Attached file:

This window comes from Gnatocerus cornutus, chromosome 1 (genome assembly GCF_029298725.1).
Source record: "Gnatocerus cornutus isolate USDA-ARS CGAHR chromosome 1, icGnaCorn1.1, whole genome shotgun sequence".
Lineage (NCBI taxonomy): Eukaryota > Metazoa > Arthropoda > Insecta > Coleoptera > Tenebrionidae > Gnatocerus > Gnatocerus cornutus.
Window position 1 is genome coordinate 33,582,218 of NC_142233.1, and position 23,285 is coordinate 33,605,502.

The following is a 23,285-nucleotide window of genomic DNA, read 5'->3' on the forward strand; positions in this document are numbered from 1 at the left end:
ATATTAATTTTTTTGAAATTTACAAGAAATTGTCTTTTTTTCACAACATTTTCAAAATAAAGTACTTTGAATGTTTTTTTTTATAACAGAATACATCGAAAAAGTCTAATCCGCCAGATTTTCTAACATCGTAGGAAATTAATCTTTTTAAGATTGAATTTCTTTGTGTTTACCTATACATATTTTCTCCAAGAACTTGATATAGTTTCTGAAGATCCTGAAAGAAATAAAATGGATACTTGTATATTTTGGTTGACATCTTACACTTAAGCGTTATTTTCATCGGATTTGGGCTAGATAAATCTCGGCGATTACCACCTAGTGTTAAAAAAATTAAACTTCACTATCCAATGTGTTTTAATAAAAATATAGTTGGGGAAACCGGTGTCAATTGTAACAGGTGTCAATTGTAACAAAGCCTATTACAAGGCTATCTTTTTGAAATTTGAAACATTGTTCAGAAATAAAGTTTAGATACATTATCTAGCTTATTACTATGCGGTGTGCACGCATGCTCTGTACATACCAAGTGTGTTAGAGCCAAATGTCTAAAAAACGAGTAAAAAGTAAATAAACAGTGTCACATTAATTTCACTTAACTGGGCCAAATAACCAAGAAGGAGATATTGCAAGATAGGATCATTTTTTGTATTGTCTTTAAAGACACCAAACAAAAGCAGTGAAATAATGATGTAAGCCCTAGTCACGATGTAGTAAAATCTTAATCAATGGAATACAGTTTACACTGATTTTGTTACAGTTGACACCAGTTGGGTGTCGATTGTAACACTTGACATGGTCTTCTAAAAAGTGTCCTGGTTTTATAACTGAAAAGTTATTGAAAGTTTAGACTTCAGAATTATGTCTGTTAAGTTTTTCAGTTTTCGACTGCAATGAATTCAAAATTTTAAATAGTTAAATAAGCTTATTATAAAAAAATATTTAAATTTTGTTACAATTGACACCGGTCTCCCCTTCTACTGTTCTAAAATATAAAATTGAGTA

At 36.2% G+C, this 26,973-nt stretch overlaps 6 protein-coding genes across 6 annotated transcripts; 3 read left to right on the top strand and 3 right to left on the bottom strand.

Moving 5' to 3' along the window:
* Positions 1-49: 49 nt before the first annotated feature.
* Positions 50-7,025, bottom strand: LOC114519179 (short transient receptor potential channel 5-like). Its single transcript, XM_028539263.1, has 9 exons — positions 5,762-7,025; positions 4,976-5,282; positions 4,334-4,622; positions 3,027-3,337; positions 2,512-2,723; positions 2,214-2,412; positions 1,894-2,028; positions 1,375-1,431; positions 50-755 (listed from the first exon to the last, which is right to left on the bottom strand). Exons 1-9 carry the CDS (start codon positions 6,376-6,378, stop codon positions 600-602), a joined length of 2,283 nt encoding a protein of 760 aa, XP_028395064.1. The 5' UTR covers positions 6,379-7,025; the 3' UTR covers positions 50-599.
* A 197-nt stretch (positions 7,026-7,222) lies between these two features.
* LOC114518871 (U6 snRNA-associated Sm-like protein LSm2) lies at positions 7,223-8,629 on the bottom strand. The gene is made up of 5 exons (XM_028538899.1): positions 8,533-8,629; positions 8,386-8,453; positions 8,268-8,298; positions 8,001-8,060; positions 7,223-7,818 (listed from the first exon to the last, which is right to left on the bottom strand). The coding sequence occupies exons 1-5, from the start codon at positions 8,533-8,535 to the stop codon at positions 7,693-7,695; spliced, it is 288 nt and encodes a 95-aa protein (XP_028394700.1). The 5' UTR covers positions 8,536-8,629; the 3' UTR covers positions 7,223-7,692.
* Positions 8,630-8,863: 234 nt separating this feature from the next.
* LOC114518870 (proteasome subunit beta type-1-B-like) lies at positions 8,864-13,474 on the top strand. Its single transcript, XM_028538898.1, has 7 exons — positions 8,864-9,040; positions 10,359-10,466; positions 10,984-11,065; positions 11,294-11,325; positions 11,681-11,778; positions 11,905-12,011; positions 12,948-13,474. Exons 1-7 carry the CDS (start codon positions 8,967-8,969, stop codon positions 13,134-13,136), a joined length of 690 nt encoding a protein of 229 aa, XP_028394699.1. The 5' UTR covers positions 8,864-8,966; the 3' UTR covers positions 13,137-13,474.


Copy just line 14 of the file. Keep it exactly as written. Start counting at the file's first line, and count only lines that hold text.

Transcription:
* LOC114518870 (proteasome subunit beta type-1-B-like) lies at positions 8,864-13,474 on the top strand. Its single transcript, XM_028538898.1, has 7 exons — positions 8,864-9,040; positions 10,359-10,466; positions 10,984-11,065; positions 11,294-11,325; positions 11,681-11,778; positions 11,905-12,011; positions 12,948-13,474. Exons 1-7 carry the CDS (start codon positions 8,967-8,969, stop codon positions 13,134-13,136), a joined length of 690 nt encoding a protein of 229 aa, XP_028394699.1. The 5' UTR covers positions 8,864-8,966; the 3' UTR covers positions 13,137-13,474.